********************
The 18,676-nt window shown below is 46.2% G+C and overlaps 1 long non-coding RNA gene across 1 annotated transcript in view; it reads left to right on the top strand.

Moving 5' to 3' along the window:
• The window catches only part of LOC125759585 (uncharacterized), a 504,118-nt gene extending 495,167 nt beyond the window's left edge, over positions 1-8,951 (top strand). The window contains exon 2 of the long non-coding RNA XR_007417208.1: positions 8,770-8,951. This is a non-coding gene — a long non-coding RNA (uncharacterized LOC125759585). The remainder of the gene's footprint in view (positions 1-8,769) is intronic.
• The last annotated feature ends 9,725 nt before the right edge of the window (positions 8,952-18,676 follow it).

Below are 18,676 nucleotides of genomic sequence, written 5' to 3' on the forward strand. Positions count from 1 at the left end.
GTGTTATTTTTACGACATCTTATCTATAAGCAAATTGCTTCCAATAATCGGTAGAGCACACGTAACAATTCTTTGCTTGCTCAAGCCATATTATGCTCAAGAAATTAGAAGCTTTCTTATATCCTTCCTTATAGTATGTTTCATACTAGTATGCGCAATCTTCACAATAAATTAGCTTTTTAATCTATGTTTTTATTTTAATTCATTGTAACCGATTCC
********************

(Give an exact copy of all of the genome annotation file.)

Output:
The 18,676-nt window shown below is 46.2% G+C and overlaps 1 long non-coding RNA gene across 1 annotated transcript in view; it reads left to right on the top strand.

Moving 5' to 3' along the window:
• The window catches only part of LOC125759585 (uncharacterized), a 504,118-nt gene extending 495,167 nt beyond the window's left edge, over positions 1-8,951 (top strand). The window contains exon 2 of the long non-coding RNA XR_007417208.1: positions 8,770-8,951. This is a non-coding gene — a long non-coding RNA (uncharacterized LOC125759585). The remainder of the gene's footprint in view (positions 1-8,769) is intronic.
• The last annotated feature ends 9,725 nt before the right edge of the window (positions 8,952-18,676 follow it).

Below are 18,676 nucleotides of genomic sequence, written 5' to 3' on the forward strand. Positions count from 1 at the left end.
GTGTTATTTTTACGACATCTTATCTATAAGCAAATTGCTTCCAATAATCGGTAGAGCACACGTAACAATTCTTTGCTTGCTCAAGCCATATTATGCTCAAGAAATTAGAAGCTTTCTTATATCCTTCCTTATAGTATGTTTCATACTAGTATGCGCAATCTTCACAATAAATTAGCTTTTTAATCTATGTTTTTATTTTAATTCATTGTAACCGATTCC